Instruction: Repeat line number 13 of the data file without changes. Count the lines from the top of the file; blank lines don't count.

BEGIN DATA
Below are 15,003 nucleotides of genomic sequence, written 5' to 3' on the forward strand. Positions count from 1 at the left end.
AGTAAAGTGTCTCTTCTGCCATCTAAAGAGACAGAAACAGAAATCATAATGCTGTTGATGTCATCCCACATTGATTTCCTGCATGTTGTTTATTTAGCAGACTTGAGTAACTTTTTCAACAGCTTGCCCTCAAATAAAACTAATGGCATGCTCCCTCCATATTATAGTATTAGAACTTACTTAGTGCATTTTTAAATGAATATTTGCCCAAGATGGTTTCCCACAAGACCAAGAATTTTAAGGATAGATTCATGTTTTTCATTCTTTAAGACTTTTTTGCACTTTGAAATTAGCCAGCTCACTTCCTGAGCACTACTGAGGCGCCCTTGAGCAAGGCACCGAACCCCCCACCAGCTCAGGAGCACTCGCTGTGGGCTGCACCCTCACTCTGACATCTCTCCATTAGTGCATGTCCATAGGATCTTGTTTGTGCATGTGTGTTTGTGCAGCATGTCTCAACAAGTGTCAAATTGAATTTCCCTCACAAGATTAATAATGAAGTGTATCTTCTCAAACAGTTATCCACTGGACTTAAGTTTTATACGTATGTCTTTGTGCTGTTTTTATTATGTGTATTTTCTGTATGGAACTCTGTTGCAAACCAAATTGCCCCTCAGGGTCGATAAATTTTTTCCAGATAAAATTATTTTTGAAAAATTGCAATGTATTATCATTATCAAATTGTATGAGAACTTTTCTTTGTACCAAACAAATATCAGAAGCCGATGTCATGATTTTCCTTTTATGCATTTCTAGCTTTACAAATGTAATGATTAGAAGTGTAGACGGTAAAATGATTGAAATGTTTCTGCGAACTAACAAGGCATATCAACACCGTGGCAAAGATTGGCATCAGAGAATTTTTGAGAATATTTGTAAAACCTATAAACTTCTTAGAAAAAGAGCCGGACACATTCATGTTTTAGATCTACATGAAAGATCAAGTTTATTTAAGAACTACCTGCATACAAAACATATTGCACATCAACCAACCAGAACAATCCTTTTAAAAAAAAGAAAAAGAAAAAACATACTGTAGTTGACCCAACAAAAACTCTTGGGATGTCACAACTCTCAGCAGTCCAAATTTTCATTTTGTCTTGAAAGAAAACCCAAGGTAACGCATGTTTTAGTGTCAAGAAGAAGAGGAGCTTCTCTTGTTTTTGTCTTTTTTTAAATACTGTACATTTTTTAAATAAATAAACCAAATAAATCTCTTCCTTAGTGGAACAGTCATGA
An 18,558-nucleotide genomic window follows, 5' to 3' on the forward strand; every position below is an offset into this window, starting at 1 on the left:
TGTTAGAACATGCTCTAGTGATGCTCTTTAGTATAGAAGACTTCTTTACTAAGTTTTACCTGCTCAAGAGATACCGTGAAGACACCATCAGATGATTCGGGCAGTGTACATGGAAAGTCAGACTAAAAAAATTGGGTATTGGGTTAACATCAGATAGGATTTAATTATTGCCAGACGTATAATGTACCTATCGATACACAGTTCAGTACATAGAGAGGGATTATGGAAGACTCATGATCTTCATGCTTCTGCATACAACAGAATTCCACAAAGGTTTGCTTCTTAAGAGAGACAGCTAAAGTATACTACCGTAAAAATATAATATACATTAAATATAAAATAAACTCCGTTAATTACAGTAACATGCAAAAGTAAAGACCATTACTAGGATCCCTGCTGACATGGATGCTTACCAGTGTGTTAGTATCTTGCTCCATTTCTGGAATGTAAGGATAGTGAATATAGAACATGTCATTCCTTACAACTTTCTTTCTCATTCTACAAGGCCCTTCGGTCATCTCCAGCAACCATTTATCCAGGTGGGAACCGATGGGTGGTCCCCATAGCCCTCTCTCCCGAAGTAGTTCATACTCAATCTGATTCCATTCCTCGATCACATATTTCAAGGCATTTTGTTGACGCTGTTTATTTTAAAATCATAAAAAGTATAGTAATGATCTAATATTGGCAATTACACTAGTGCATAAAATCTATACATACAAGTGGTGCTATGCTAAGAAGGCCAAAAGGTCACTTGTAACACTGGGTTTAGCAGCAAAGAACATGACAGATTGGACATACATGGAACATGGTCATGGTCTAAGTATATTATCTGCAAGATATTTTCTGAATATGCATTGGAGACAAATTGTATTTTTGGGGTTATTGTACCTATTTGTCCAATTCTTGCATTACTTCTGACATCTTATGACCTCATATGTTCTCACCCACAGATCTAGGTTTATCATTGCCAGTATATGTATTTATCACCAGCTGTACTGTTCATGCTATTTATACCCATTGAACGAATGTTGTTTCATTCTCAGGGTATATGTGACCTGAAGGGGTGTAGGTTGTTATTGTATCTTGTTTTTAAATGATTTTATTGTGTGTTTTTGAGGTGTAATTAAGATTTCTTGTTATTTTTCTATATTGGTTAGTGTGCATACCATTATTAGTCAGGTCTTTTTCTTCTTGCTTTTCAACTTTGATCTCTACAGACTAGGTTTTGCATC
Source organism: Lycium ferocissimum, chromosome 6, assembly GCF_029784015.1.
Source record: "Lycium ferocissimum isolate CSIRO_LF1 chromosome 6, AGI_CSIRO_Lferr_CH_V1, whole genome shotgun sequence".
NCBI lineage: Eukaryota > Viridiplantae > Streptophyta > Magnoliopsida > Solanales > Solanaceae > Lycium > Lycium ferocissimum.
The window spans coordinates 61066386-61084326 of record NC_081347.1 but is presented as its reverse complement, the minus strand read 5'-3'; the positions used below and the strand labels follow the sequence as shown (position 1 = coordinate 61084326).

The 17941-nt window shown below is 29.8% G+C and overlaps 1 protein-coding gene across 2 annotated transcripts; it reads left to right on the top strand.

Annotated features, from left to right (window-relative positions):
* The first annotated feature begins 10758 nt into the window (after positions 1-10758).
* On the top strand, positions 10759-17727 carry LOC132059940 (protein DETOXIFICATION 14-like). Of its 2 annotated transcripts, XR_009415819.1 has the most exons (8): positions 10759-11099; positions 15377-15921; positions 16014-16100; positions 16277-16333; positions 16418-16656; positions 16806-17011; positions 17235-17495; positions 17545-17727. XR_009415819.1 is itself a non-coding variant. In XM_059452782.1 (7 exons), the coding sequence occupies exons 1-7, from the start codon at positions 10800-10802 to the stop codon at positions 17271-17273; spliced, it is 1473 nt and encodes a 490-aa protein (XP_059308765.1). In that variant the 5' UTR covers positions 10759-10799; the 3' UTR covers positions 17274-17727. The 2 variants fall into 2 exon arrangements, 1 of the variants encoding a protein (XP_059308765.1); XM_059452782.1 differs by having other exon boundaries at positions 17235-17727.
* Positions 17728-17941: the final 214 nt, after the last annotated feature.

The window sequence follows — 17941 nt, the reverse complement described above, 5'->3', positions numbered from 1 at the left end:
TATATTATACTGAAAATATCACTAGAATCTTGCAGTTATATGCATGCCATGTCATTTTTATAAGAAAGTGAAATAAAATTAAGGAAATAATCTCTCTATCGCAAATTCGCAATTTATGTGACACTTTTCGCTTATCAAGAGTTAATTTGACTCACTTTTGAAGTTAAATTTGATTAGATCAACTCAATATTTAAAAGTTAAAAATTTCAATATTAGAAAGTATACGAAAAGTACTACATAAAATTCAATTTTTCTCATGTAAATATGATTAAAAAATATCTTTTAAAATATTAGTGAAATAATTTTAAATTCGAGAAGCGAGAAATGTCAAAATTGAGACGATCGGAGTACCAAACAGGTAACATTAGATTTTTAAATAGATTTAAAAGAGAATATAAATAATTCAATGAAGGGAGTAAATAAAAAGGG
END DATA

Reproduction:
* Positions 17728-17941: the final 214 nt, after the last annotated feature.